One way to improve employee performance and engagement is through Character Strengths practices. Character Strengths can be defined as the potential for excellence which can be cultivated (Biswas-Diener et al., 2011). Strengths practices help to enhance well-being, productivity and create a positive culture within organisations and have been shown to increase member engagement, leaving employees feeling valued, and fulfilled (Quinlan et.al., 2011). Character Strengths are a common language that describes what is best in human beings (Niemiec, 2018). These strengths were discovered through the research which analysed the best thinking on the topic of character over the previous 2500+ years. This research led to 24 character strengths which sit within the 6 virtues of wisdom, courage, humanity, justice, temperance, and transcendence.
In their research ‘Productivity through Strengths’, Asplund and Blacksmith (2013) conclude that strengths-based employee development leads to a more engaged workforce. They go on to argue by devoting more time and effort to understanding individual strengths, organisations can expect their employees to be more productive. Stander et al. (2014) also discuss how providing support for the use of strengths can assist employees to competently manage their job resources and attain work goals. They also suggest that encouraging members to proactively use strengths could lead to higher engagement and therefore higher employee performance.
If you would like to learn more about how to apply Character Strengths practices to your organisation and in doing so improve employee performance through engagement, click here to find out about our new mental health and culture initiative.
Ariani, D. W. (2013). The relationship between employee engagement, organizational citizenship behavior, and counterproductive work behavior. International Journal of Business Administration, 4(2), 46.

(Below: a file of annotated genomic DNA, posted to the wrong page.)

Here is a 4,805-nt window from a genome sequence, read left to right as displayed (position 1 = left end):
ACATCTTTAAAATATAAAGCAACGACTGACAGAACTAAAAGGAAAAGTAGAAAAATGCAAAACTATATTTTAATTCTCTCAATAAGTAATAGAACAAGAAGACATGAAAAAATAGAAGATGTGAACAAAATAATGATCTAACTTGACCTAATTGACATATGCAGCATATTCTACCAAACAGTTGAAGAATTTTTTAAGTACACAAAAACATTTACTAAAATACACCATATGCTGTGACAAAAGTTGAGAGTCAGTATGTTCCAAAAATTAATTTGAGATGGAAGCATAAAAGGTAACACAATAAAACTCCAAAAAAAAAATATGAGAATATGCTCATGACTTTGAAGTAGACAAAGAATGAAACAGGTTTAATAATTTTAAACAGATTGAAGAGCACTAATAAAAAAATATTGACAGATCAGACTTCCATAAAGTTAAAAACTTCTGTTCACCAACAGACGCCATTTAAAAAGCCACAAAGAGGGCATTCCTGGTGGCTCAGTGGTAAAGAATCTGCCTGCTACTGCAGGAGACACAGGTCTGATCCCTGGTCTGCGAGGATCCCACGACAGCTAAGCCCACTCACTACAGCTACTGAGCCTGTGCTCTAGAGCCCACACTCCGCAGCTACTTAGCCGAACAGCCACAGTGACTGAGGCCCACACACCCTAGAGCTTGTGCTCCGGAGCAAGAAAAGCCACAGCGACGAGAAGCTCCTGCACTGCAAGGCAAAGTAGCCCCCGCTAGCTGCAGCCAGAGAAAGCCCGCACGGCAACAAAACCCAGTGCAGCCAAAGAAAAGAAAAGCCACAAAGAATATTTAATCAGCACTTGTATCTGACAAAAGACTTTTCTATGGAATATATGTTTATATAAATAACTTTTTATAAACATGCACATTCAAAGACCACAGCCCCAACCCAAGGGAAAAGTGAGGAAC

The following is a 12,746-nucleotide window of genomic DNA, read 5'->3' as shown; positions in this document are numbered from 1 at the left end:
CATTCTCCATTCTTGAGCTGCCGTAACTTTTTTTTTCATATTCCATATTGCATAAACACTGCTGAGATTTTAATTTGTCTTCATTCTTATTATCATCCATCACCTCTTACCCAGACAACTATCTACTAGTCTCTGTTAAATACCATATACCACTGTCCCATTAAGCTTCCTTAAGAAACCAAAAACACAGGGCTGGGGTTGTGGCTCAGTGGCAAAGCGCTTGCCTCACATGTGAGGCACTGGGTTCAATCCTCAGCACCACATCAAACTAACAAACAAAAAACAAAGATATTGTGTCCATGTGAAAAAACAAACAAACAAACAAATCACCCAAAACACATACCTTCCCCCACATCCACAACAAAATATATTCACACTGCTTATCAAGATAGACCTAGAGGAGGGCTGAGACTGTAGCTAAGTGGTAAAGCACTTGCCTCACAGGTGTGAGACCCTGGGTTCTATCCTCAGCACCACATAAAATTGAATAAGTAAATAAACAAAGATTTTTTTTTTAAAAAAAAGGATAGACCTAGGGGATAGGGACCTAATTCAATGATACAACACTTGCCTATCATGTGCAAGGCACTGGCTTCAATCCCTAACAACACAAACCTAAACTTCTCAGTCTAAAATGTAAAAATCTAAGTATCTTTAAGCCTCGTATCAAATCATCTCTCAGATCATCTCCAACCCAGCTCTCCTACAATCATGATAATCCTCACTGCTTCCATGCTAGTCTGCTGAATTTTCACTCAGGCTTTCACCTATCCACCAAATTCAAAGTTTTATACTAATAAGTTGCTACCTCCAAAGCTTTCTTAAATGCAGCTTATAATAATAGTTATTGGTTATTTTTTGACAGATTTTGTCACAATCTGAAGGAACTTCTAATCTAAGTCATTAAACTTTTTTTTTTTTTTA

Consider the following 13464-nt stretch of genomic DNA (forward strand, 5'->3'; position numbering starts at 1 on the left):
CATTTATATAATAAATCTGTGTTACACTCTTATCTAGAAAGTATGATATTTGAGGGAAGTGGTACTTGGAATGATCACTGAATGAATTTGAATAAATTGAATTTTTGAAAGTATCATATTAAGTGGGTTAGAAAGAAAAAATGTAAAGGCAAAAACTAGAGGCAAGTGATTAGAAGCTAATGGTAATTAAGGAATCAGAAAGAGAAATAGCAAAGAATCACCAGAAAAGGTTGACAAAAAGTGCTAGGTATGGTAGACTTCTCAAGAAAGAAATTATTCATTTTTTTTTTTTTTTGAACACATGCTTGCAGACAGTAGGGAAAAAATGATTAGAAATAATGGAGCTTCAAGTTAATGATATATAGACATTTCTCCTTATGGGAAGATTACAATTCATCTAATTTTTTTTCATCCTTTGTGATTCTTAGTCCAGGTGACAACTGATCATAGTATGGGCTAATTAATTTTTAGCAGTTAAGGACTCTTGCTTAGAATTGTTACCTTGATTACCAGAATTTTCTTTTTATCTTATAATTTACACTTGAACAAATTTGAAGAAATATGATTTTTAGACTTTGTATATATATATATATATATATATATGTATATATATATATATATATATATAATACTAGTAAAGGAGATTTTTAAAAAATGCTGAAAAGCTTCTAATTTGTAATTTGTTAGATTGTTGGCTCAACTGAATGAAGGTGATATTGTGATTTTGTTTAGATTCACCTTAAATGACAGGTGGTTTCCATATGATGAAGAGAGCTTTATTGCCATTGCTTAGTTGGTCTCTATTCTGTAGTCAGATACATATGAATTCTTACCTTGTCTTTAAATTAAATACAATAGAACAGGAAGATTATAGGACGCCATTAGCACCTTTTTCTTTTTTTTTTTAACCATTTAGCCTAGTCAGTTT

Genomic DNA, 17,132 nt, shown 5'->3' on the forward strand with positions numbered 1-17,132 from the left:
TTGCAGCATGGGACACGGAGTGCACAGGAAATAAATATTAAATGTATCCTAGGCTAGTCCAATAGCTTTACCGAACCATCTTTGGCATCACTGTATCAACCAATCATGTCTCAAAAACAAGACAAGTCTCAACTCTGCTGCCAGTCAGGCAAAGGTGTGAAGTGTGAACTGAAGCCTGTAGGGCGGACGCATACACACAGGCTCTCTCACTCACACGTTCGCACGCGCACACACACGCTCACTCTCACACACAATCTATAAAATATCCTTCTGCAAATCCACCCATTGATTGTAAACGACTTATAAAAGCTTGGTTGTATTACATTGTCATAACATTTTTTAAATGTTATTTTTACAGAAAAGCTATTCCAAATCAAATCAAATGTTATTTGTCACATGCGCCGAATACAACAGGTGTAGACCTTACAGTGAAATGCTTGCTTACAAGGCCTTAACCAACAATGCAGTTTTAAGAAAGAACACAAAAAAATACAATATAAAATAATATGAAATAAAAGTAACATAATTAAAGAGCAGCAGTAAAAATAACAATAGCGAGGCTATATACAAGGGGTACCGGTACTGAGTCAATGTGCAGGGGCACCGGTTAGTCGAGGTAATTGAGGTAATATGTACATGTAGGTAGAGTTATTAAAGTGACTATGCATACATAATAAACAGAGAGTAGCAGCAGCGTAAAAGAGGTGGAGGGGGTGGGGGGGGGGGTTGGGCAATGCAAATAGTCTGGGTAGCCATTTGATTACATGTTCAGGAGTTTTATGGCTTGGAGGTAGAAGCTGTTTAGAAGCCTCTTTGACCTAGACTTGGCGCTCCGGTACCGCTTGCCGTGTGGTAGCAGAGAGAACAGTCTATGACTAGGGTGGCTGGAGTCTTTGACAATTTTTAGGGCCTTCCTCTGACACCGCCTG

Asplund J., Blacksmith N. (2013) Productivity through Strengths. In K. Cameron & G. Spreitzer (Eds), The Oxford Handbook of Positive Organizational Scholarship (pp. 353-365). Oxford University Press
Biswas-Diener, R., Kashdan, T., & Minhas, G. (2011). A dynamic approach to psychological strength development and intervention. The Journal of Positive Psychology, 6, 106–118. doi:10.1080/ 17439760.2010.545429
Gallup (2022) State of the Global Workplace 2022 Report; The Voice of the Worlds Employees
Kataria, A., Garg, P., & Rastogi, R. (2012). Employee engagement and organizational effectiveness: The role of organizational citizenship behavior. International Journal of Business Insights & Transformation, 6(1).
Niemiec, R. M. (2017). Character strengths interventions: A field guide for practitioners. Hogrefe Publishing
Purwanto, A. (2022). The role of transformational leadership and organizational citizenship behavior on SMEs employee performance. Journal of Industrial Engineering & Management Research.
Quinlan, D., Swain, N., & Vella-Brodrick, D. A. (2011). Character Strengths Interventions: Building on What We Know for Improved Outcomes. Journal of Happiness Studies, 13(6), 1145–1163. https://doi.org/10.1007/s10902-011-9311-5
Rothbard N. P., Patil S. V. (2013) Being There. In K. Cameron & G. Spreitzer (Eds), The Oxford Handbook of Positive Organizational Scholarship (pp. 56-68). Oxford University Press
Stander F. W., Mostert K., de Beer L. T (2014) Organisational and individual strengths use as predictors of engagement and productivity. Journal of Psychology in Africa, 24(5), pp.403–409, http://dx.doi.org/10.1080/14330237.2014.997007